Wednesday, February 23, 2011

illustration friday (layer)

March 3 is Hinamatsuri (Doll's Day Festival) in Japan. Like Setsubun (Bean Scattering Festival), the day marks a junction in the cycle of seasons. On a superficial level it celebrates "girlhood," the way Kodomo-no-hi (Children's Day Festival), on May 5, celebrates "boyhood," but it's actually more complicated than that. There are subtle regional and generational differences in how it is perceived and celebrated. You can read about it on Wikipedia if you like.

I was going to do an etegami for Doll's Day anyway, but when I saw that the IF topic for this week was "layer," I decided to post early. This is because the first image that had popped into my mind was juuni-hitoe, the elegant, many-layered robes that only court ladies wore in Japan in ancient times. And the elegant life of ancient court nobility is what Hinamatsuri is all about.

The etegami shows an image of clam shells dressed up in bits of fabric and paint to represent the emperor and empress dolls that are displayed during the festival in every home that has daughters. Clam shells are "a symbol of a united and peaceful couple, because a pair of clam shells fits perfectly, and no pair but the original pair can do so." (Wiki)

The dots on the forehead are not eyes: they were once a cosmetic indicator of noble rank. The eyes are the slits beneath the dots. The accompanying words are a quote from the popular children's song about the Doll's Day Festival, and translate to: "They sit next to each other with prim looks on their faces."

Monday, February 21, 2011

friend or foe?

Last Saturday, for the first time since November, I met with my three etegami colleagues, who, along with me, form "The Group of Four," which I have mentioned many times on this blog. The only item our hostess had prepared for us to draw was a potted cactus plant. It did not inspire me. I stared out the window at the heavily falling snow for a while, and daydreamed.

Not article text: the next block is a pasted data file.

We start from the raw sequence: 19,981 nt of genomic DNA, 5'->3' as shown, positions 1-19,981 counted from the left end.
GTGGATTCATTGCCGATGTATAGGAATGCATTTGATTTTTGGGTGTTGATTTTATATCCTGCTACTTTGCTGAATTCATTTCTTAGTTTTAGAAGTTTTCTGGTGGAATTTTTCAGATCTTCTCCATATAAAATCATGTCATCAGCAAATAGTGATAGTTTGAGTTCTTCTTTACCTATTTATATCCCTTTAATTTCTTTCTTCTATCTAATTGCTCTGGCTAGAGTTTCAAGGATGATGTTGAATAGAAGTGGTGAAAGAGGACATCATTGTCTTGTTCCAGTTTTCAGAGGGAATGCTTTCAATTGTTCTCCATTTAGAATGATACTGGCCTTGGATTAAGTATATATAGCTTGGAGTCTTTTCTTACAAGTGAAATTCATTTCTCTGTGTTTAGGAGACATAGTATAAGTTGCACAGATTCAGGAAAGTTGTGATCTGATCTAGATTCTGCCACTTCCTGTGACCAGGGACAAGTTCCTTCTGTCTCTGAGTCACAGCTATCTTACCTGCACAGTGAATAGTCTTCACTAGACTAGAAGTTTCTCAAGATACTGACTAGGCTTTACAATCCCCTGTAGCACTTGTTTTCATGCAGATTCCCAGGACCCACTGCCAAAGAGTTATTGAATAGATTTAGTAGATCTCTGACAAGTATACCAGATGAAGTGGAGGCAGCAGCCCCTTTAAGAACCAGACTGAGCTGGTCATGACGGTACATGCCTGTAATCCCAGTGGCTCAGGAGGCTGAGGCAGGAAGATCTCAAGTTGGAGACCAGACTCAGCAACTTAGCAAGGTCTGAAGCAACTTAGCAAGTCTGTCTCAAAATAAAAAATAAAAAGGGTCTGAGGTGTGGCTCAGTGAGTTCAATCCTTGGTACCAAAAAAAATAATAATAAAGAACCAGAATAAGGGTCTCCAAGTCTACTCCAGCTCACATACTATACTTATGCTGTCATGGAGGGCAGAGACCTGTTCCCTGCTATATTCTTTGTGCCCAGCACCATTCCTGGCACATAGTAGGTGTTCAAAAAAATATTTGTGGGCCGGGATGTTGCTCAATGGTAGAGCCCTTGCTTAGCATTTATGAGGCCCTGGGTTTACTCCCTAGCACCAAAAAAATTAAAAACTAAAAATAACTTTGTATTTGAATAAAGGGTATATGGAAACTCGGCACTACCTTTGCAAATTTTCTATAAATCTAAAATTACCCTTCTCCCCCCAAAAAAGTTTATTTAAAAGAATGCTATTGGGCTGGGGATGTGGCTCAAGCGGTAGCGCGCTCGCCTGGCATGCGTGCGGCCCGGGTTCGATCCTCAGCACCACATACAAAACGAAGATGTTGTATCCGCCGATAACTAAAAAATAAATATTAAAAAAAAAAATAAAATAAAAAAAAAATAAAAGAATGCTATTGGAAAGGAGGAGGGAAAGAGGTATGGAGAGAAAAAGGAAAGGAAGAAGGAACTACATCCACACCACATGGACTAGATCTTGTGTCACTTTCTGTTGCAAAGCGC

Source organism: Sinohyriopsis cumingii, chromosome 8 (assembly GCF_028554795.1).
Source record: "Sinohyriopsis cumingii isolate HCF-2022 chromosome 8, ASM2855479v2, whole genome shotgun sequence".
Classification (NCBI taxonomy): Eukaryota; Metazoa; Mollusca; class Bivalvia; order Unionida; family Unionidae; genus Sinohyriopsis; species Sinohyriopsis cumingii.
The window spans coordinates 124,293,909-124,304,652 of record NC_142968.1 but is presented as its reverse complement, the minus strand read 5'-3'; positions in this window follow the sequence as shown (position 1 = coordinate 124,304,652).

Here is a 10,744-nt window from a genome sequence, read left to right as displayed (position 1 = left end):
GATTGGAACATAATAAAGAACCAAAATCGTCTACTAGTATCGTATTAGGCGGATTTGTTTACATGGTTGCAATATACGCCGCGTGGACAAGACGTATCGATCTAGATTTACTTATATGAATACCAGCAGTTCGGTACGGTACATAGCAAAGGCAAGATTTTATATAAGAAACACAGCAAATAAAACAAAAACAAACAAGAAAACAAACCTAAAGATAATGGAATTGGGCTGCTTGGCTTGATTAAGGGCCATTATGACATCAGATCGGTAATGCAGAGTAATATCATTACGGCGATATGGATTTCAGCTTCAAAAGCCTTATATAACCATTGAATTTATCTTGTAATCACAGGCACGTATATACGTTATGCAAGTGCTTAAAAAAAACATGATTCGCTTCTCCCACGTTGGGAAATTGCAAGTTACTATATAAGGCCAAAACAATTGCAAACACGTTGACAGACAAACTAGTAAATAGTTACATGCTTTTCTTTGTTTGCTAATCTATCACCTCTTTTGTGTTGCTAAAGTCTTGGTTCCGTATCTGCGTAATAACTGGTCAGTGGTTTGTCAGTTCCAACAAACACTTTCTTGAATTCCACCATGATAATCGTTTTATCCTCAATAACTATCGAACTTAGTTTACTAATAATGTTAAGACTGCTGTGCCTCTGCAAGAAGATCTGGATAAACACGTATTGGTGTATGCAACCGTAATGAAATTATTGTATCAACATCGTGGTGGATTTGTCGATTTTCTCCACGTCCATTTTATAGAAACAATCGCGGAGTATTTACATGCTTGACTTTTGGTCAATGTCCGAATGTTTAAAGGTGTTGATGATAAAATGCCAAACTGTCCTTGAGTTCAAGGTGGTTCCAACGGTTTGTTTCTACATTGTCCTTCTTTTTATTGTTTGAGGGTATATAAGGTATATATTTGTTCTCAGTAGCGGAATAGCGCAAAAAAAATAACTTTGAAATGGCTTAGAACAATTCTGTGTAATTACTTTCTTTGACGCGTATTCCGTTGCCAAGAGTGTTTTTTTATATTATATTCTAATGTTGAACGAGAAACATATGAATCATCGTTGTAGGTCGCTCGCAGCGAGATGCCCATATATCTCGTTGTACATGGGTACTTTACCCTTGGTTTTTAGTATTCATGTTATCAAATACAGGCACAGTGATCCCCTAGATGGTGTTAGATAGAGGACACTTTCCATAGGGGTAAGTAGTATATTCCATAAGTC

Then, horror of horrors, our hostess brought out a dish of tiny wrapped chocolates to go with the coffee she had just served the others. She KNOWS that I have an irresistable weakness for chocolate, and furthermore, she KNOWS that I have caffeine incompatibility, which is why I can't drink coffee along with the others. So I steeled my heart and persuaded myself to think of the chocolates as a subject to draw, not to eat.

I drew the chocolate. Then I ate it. At least I think I did. It was there one minute, and then it was gone. In fact, by the end of the drawing session, I had three empty wrappers in front of me. Just as I had feared, due to my uber-sensitivity to caffeine, I was in a state of nervous anxiety for the next 48 hours and unable to sleep. The effect has finally faded and I am now in my default state of calm & care-free. This is not the first time, nor will it be the last, that I surrender to my love of chocolate. I just wish it loved me back.

Saturday, February 12, 2011

illustration friday (sweater)

Title: Bug in the Sweater Drawer. The Japanese words quote from Luke 12:33, "a treasure in heaven that will never fail, where no thief comes near and no moth destroys."

Saturday, February 5, 2011

illustration friday (reverse)

I chose the following poem by Emily Dickinson (1830-1886) to illustrate for this week's IF topic. It turned out to be a lot more frustrating than I had expected. Maybe I didn't really understand the poem at first. All those hyphens kind of confused me. But after a dozen disappointing efforts, I finally felt like I was getting somewhere. Do either of these versions work for you?

Reverse cannot befall
That fine Prosperity
Whose Sources are interior—
As soon—Adversity

A Diamond—overtake
In far—Bolivian Ground—
Misfortune hath no implement
Could mar it—if it found—